The area around Matlock has rich and varied flora. Join this group if you would like to discover more about our local wild flowers.
You will be welcome at our monthly walks and don’t need to be an expert in finding and identifying wildflowers as members share their knowledge and expertise and learn together along the way.
The group meets on the third Thursday of each month from March to October, 9:30 to 11:30am, for a short walk in the Derbyshire countryside.
The walks are typically no more than 1.5 miles on smooth trails or good paths with no stiles and usually not steep – we will warn you in advance if there are any steep sections.
The groups’ coordinators are Judith Holt, who can be contacted by email ,Rick Osborn – telephone 07555527657 and Karen Hale – telephone 01629 259763
If a planned walk has to be cancelled, the coordinator will send out an email by 9:30pm on the evening preceding the walk date. Please remember to check your email if you are in doubt about the weather.
All images courtesy of Julie Dumelow
|WILD FLOWER WALKS 2020|
|19th March||Lea Woods and High Peak Trail or Cromford Canal||Wild daffodils|
|16th April||Rose End Meadow, Cromford|
|21st May||Gang Mine, Wirksworth||Felliferous flowers|
|16th July||Hoe Grange Quarry|
|20th August||Hartington Meadows and Tissington Trail|
|17th September||High Tor, Starkholmes|
|15th October||Black Rocks, Wirksworth||Fungi|
For welcome assurance that the brighter days of spring are on their way, look no further than snowdrops They are a cheerful sight in the garden, flowering when little else will, marking the height of winter and that the beginning of spring is not far behind.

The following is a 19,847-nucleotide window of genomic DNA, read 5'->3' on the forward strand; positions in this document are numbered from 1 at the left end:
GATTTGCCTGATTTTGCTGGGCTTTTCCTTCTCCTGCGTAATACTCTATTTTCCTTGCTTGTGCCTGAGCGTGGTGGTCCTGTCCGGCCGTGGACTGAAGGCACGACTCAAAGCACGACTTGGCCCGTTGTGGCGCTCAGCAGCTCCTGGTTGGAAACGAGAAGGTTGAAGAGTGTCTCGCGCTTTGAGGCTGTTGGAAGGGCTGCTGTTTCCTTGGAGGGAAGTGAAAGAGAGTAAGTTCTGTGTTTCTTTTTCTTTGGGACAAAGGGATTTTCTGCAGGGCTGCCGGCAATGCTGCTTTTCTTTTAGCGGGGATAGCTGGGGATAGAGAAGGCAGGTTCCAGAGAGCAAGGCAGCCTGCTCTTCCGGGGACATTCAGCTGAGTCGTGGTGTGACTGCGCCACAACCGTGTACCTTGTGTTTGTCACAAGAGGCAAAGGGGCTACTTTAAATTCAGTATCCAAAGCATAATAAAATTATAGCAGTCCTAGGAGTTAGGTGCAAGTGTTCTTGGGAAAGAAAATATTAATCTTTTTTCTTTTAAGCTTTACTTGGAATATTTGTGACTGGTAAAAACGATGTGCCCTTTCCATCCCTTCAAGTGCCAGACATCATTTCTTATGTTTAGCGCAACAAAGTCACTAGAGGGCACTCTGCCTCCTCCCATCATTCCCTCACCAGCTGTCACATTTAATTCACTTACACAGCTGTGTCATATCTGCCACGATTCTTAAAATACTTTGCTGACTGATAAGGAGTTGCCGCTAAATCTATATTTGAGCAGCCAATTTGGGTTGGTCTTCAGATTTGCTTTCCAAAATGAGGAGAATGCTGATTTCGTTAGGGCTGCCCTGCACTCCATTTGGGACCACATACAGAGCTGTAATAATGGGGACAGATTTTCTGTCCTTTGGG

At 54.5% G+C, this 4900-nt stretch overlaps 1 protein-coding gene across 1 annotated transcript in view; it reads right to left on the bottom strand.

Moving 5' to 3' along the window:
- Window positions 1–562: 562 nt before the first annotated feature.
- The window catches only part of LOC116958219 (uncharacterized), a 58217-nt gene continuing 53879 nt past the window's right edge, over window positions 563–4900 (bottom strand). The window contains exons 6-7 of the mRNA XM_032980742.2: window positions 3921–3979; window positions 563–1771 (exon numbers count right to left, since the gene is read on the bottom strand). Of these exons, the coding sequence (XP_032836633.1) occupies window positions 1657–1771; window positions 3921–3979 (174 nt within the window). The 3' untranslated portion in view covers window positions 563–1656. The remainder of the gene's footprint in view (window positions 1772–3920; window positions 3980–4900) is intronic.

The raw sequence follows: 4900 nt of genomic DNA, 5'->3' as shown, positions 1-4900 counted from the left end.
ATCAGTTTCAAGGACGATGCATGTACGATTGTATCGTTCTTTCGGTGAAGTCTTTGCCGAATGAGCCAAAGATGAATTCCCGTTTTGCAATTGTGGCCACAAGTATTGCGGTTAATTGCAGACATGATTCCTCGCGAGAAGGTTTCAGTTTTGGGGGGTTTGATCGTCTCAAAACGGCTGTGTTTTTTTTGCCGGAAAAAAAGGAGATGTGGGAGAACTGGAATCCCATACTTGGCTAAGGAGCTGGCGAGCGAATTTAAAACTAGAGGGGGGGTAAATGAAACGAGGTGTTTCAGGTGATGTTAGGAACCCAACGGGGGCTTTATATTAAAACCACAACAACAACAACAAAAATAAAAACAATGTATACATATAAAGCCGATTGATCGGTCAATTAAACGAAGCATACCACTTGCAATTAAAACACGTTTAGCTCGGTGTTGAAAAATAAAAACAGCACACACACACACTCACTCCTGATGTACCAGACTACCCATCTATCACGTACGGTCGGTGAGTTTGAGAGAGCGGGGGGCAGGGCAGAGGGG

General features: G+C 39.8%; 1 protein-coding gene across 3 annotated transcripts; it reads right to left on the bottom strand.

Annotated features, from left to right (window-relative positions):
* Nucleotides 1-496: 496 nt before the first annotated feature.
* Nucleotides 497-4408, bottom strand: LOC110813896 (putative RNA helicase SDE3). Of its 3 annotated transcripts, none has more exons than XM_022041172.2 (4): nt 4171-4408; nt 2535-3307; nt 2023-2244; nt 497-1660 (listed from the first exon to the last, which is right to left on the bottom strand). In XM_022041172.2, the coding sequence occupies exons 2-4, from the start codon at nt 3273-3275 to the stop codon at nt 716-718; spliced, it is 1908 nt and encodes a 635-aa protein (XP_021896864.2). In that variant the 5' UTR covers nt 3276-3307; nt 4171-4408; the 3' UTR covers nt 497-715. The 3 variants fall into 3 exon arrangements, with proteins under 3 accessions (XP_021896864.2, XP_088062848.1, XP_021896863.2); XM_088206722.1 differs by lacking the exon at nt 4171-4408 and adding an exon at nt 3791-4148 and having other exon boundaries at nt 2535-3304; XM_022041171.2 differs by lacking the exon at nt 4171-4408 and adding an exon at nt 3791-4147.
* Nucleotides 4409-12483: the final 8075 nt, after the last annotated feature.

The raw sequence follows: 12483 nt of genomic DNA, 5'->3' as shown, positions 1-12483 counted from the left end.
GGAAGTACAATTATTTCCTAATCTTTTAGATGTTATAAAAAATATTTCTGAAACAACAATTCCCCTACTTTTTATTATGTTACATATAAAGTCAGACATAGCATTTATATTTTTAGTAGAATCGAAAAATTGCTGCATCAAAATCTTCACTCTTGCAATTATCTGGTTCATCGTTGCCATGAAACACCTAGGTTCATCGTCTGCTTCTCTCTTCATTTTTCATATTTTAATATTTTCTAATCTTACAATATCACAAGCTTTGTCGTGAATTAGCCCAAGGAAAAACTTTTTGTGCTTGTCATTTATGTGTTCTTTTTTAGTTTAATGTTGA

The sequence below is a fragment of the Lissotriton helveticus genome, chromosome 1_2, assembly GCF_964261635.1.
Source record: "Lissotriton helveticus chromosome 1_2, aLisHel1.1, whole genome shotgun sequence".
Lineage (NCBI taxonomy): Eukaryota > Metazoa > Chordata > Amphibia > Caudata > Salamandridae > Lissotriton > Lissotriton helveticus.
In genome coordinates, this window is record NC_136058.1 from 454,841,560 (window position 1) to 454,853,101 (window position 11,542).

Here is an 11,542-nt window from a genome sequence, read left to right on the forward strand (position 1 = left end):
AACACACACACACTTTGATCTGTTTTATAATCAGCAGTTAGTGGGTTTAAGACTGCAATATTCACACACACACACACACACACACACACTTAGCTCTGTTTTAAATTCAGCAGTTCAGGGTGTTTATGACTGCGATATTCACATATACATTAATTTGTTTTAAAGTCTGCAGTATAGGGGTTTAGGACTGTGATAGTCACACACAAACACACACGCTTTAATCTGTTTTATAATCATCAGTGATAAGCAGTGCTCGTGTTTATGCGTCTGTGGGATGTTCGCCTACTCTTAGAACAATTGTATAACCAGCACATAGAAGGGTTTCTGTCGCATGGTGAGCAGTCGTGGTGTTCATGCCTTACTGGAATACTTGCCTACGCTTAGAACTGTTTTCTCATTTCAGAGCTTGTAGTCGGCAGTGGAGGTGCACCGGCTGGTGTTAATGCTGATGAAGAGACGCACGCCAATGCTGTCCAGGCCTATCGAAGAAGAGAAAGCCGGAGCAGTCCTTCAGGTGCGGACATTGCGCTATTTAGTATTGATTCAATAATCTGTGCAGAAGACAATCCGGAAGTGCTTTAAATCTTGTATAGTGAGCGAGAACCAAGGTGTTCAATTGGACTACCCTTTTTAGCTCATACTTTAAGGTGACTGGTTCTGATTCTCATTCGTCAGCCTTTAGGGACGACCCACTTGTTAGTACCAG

Galanthus translates to the Greek word for “milk,” while nivalis means “snow-like.” Given the snowy and almost milky appearance of the plant, that translation makes a lot of sense
The first known cultivation of this plant in England was in 1597 and was first recorded in the wild in Gloucestershire and Worcestershire in 1778.”
Over 2,000 garden varieties have been named – with more new cultivars named during the late winter months each year.
Avid collectors of snowdrops are known as galanthophiles. These collectors can spend hundreds of pounds on a single rare bulb. The highest amount paid for a named snowdrop variety was £1,390 for a variety called ‘golden fleece’. Even more was paid for the right to name a new variety.
In the Language of Flowers snowdrops symbolise chastity, consolation, death, friendship in adversity, hope and purity.
Snowdrop walks this year include Hopton Hall, Wirksworth; Calke Abbey (Ticknall) to Dimminsdale,; and other Snowdrop gardens in Derbyshire can be found at https://ngs.org.uk/find-a-garden/snowdrop-gardens/